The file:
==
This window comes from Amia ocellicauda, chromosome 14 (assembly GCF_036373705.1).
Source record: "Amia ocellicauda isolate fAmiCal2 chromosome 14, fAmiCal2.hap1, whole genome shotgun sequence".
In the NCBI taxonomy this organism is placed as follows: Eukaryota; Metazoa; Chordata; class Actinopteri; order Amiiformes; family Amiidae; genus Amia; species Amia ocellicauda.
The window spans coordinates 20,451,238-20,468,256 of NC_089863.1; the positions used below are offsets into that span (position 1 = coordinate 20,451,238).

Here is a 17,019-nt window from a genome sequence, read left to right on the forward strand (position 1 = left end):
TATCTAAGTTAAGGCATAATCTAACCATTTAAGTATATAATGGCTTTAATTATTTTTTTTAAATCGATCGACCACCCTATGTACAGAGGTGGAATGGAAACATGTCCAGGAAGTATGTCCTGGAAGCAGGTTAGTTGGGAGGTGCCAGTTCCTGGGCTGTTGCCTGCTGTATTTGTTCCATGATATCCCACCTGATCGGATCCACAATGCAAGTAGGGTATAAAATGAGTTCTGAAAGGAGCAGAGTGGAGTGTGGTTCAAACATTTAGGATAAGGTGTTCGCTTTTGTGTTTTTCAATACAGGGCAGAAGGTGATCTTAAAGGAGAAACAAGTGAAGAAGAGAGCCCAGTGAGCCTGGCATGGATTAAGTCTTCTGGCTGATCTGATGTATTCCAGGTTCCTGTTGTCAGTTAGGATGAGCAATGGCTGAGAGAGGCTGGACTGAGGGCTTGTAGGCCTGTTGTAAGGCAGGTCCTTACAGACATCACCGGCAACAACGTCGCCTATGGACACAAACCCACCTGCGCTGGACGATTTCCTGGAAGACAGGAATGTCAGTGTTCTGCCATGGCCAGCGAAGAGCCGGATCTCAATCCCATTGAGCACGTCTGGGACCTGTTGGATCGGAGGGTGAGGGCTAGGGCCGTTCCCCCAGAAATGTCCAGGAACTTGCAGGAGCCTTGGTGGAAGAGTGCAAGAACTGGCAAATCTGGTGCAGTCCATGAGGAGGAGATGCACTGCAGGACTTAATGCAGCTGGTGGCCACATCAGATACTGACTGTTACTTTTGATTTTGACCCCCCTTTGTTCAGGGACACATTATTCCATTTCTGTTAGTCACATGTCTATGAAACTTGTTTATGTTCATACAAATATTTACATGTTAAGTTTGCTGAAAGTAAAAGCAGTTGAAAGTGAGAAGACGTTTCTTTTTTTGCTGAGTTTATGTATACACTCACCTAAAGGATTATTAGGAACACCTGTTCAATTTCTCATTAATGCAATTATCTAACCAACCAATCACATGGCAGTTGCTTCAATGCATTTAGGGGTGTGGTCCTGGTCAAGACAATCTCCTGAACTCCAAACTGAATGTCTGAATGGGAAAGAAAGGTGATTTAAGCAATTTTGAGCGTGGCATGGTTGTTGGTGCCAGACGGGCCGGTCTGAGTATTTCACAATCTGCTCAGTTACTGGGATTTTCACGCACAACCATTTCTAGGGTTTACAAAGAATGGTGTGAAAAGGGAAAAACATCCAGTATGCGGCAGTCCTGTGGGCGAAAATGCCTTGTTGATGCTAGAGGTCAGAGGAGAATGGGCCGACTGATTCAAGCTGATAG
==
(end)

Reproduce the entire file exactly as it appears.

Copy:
This window comes from Amia ocellicauda, chromosome 14 (assembly GCF_036373705.1).
Source record: "Amia ocellicauda isolate fAmiCal2 chromosome 14, fAmiCal2.hap1, whole genome shotgun sequence".
In the NCBI taxonomy this organism is placed as follows: Eukaryota; Metazoa; Chordata; class Actinopteri; order Amiiformes; family Amiidae; genus Amia; species Amia ocellicauda.
The window spans coordinates 20,451,238-20,468,256 of NC_089863.1; the positions used below are offsets into that span (position 1 = coordinate 20,451,238).

Here is a 17,019-nt window from a genome sequence, read left to right on the forward strand (position 1 = left end):
TATCTAAGTTAAGGCATAATCTAACCATTTAAGTATATAATGGCTTTAATTATTTTTTTTAAATCGATCGACCACCCTATGTACAGAGGTGGAATGGAAACATGTCCAGGAAGTATGTCCTGGAAGCAGGTTAGTTGGGAGGTGCCAGTTCCTGGGCTGTTGCCTGCTGTATTTGTTCCATGATATCCCACCTGATCGGATCCACAATGCAAGTAGGGTATAAAATGAGTTCTGAAAGGAGCAGAGTGGAGTGTGGTTCAAACATTTAGGATAAGGTGTTCGCTTTTGTGTTTTTCAATACAGGGCAGAAGGTGATCTTAAAGGAGAAACAAGTGAAGAAGAGAGCCCAGTGAGCCTGGCATGGATTAAGTCTTCTGGCTGATCTGATGTATTCCAGGTTCCTGTTGTCAGTTAGGATGAGCAATGGCTGAGAGAGGCTGGACTGAGGGCTTGTAGGCCTGTTGTAAGGCAGGTCCTTACAGACATCACCGGCAACAACGTCGCCTATGGACACAAACCCACCTGCGCTGGACGATTTCCTGGAAGACAGGAATGTCAGTGTTCTGCCATGGCCAGCGAAGAGCCGGATCTCAATCCCATTGAGCACGTCTGGGACCTGTTGGATCGGAGGGTGAGGGCTAGGGCCGTTCCCCCAGAAATGTCCAGGAACTTGCAGGAGCCTTGGTGGAAGAGTGCAAGAACTGGCAAATCTGGTGCAGTCCATGAGGAGGAGATGCACTGCAGGACTTAATGCAGCTGGTGGCCACATCAGATACTGACTGTTACTTTTGATTTTGACCCCCCTTTGTTCAGGGACACATTATTCCATTTCTGTTAGTCACATGTCTATGAAACTTGTTTATGTTCATACAAATATTTACATGTTAAGTTTGCTGAAAGTAAAAGCAGTTGAAAGTGAGAAGACGTTTCTTTTTTTGCTGAGTTTATGTATACACTCACCTAAAGGATTATTAGGAACACCTGTTCAATTTCTCATTAATGCAATTATCTAACCAACCAATCACATGGCAGTTGCTTCAATGCATTTAGGGGTGTGGTCCTGGTCAAGACAATCTCCTGAACTCCAAACTGAATGTCTGAATGGGAAAGAAAGGTGATTTAAGCAATTTTGAGCGTGGCATGGTTGTTGGTGCCAGACGGGCCGGTCTGAGTATTTCACAATCTGCTCAGTTACTGGGATTTTCACGCACAACCATTTCTAGGGTTTACAAAGAATGGTGTGAAAAGGGAAAAACATCCAGTATGCGGCAGTCCTGTGGGCGAAAATGCCTTGTTGATGCTAGAGGTCAGAGGAGAATGGGCCGACTGATTCAAGCTGATAG